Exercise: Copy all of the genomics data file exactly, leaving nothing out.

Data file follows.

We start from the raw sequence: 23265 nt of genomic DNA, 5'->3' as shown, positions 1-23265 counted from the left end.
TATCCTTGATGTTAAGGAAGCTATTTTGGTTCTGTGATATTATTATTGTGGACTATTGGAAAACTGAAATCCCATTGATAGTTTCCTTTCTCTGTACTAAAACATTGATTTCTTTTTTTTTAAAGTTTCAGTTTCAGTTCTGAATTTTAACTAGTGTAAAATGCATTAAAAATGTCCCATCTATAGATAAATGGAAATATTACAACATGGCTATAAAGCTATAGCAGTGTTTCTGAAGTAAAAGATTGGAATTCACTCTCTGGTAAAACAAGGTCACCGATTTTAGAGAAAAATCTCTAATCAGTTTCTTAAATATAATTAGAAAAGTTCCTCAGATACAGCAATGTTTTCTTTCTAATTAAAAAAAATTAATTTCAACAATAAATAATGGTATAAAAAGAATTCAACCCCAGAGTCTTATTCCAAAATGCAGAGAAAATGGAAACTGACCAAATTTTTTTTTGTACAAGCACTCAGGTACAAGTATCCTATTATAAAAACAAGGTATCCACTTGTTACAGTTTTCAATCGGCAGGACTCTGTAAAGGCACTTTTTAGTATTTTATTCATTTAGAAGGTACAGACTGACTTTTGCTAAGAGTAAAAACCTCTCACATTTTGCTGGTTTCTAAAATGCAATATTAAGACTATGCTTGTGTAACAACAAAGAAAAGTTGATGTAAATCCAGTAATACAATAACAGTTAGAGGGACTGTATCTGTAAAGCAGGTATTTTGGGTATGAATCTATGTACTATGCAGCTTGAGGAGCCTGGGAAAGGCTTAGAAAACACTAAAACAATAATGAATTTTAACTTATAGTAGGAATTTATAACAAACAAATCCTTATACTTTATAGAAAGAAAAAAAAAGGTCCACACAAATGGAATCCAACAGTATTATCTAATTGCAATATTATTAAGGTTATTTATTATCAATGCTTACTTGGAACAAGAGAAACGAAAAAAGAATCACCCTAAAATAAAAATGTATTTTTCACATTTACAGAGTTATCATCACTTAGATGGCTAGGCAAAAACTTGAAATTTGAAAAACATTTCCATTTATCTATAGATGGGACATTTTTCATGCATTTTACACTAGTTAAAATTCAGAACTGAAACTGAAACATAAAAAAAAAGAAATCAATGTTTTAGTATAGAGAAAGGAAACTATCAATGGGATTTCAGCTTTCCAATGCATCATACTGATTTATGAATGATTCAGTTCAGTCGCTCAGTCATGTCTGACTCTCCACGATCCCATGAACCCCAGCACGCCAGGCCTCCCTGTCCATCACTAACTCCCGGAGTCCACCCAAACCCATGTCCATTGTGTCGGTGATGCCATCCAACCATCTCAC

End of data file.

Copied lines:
We start from the raw sequence: 23265 nt of genomic DNA, 5'->3' as shown, positions 1-23265 counted from the left end.
TATCCTTGATGTTAAGGAAGCTATTTTGGTTCTGTGATATTATTATTGTGGACTATTGGAAAACTGAAATCCCATTGATAGTTTCCTTTCTCTGTACTAAAACATTGATTTCTTTTTTTTTAAAGTTTCAGTTTCAGTTCTGAATTTTAACTAGTGTAAAATGCATTAAAAATGTCCCATCTATAGATAAATGGAAATATTACAACATGGCTATAAAGCTATAGCAGTGTTTCTGAAGTAAAAGATTGGAATTCACTCTCTGGTAAAACAAGGTCACCGATTTTAGAGAAAAATCTCTAATCAGTTTCTTAAATATAATTAGAAAAGTTCCTCAGATACAGCAATGTTTTCTTTCTAATTAAAAAAAATTAATTTCAACAATAAATAATGGTATAAAAAGAATTCAACCCCAGAGTCTTATTCCAAAATGCAGAGAAAATGGAAACTGACCAAATTTTTTTTTGTACAAGCACTCAGGTACAAGTATCCTATTATAAAAACAAGGTATCCACTTGTTACAGTTTTCAATCGGCAGGACTCTGTAAAGGCACTTTTTAGTATTTTATTCATTTAGAAGGTACAGACTGACTTTTGCTAAGAGTAAAAACCTCTCACATTTTGCTGGTTTCTAAAATGCAATATTAAGACTATGCTTGTGTAACAACAAAGAAAAGTTGATGTAAATCCAGTAATACAATAACAGTTAGAGGGACTGTATCTGTAAAGCAGGTATTTTGGGTATGAATCTATGTACTATGCAGCTTGAGGAGCCTGGGAAAGGCTTAGAAAACACTAAAACAATAATGAATTTTAACTTATAGTAGGAATTTATAACAAACAAATCCTTATACTTTATAGAAAGAAAAAAAAAGGTCCACACAAATGGAATCCAACAGTATTATCTAATTGCAATATTATTAAGGTTATTTATTATCAATGCTTACTTGGAACAAGAGAAACGAAAAAAGAATCACCCTAAAATAAAAATGTATTTTTCACATTTACAGAGTTATCATCACTTAGATGGCTAGGCAAAAACTTGAAATTTGAAAAACATTTCCATTTATCTATAGATGGGACATTTTTCATGCATTTTACACTAGTTAAAATTCAGAACTGAAACTGAAACATAAAAAAAAAGAAATCAATGTTTTAGTATAGAGAAAGGAAACTATCAATGGGATTTCAGCTTTCCAATGCATCATACTGATTTATGAATGATTCAGTTCAGTCGCTCAGTCATGTCTGACTCTCCACGATCCCATGAACCCCAGCACGCCAGGCCTCCCTGTCCATCACTAACTCCCGGAGTCCACCCAAACCCATGTCCATTGTGTCGGTGATGCCATCCAACCATCTCAC